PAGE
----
• In Loving Memory of Tim Vaughan

    February 24, 1960 - January 2, 2012

    A year ago today I sent Tim a note to say Happy Birthday, and referenced Proverbs 4:18, 'But the path of the righteous is like the light of dawn, which shines brighter and brighter until full day.' I had no idea -- and it would have broken my heart at least as thoroughly as it has since been broken, if I had -- that I would be unable to reach him again with such a greeting. Yet God knew what the year held for Tim; and the knowledge of God contextualising all our ignorance is a deep comfort.

    Tim's path certainly contained its share of painful twists and turns. He had to start over 'from scratch' numerous times, and in various ways. But he had a certain gift, which Rudyard Kipling cites in his poem 'If', for 'fill[ing] the unforgiving minute with sixty seconds' worth of distance run'. And perhaps because of some of those unforgiving minutes, he had another and at times, unexpected gift, which his friends felt and relied on. He was able in a remarkable measure to let go of other people's mistakes, and be patient with them.

    In his response to my birthday wishes, Tim said he had just been thinking about me and was going to write and ask how Ruben and I were doing. These were not merely polite words or phrases from Tim: this kind thoughtfulness was entirely characteristic, and is one of the most beautiful aspects of the dawn on his path, which perhaps the very twists and turns served to make more luminous. Tim was always thinking about, and encouraging, other people. He had a 'sixth sense' for a brother or sister's discouragement, and a memory for their burdens, and a strength that never shrugged away from bearing them. He rarely let a prayer or a praise go by without rejoicing with those who rejoiced and weeping with those who wept; and as was abundantly manifested here after his death, his concern didn't end with that. He kept up with people, asked after them, encouraged them, let them know he was thinking of them and praying for them, long after those requests disappeared from the surface of the board. He was open handed in his generosity with his words, his sympathy, and even his opinions of a brother or sister in pain. And as a friend, with the same beautiful open handedness, he gave whatever he could. When I moved into this home, he sent me a plant for a housewarming present. When Ruben mentioned a book he'd been wanting in a thread, Tim sent it to him.

    The plant I received was one of those rare, exotic ones that flourished around Tim. I think all the effort he put into caring for and encouraging other people was mirrored in the natural world in this hobby. Perhaps his ability there is even more wonderful and mysterious to those who lack it -- one of my conversations with Tim was about the care of an aloe plant: quite hardy and easy to care for, apparently. And apparently in the short time I'd had my aloe, I'd already managed to destroy it. It is probably not surprising, then, that I couldn't continue to grow something fragile which grew for Tim. I can't help regretting my clumsiness and the loss of such a valuable gift, yet it has become more valuable to me as another evidence that Tim himself is one of those wonderful works of God, in which he had such a sensitive and nurturing delight. He gave that delight too, with an open hand, to all of us.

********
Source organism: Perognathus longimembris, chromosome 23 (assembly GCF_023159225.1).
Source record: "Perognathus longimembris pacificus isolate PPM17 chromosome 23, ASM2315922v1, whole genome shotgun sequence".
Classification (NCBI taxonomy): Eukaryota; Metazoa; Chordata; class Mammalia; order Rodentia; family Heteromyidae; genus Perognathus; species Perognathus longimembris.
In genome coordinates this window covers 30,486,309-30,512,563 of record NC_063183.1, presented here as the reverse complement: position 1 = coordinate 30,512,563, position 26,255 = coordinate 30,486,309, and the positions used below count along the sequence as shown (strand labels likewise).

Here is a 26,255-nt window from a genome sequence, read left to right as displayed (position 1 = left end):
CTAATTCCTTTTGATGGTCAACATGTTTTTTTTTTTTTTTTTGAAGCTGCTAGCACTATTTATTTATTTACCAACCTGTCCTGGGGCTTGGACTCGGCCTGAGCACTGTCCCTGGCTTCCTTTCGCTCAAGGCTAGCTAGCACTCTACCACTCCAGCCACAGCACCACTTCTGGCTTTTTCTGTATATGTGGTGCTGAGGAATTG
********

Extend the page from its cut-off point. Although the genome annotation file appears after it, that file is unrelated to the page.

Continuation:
I think the most precious gift Tim gave me was in his death. For in reflecting on his path, and the degrees of brightness I can trace, the verse that comes most to mind is 'Beloved, let us love one another, for love is of God.' Tim's life contained much that is harsh and hurtful in the human experience. But in those twists and turns God planted, nourished, and cherished, this Divine and amazing cutting -- the love that is of Him. Love is what stands out most against the backdrop of all Tim's other gifts and experience -- not in some sublimely abstract sense, nor in a sense that is even obviously intuitive. Rather, and very simply, from all the circumstances of his life -- Tim took the opportunities he had, daily, to express love. I pray I will not be too clumsy to cherish this gift, and to simply do the same.

    I have spoken of Tim as I knew him, as a very dear friend. He was also a father and grandfather, a craftsman with the ability to successfully complete an exceptional range of projects large and small, and a dogged defender of the creed of faith he professed. He stood up to the inroads of the Federal Vision not only on the internet, but in his own area; and in doing so he counted the cost and paid it out of pocket. He wound up losing friendships he valued over that stand; but he clung to his faith in a justification which is already perfect in Christ. Such faith is also a divine gift, divinely nourished; and so this heartache is not without joy that in the hour of his death, Tim's faith clung to him. Because his path was chosen for him, and made plain by that Righteous Man who can smooth a way so that we crooked and lame are not turned aside, my friend Tim has walked into the light of full day.

    -Heidi Zartman
    This article was originally published in forum thread: In Loving Memory of Tim Vaughan started by py3ak View original post

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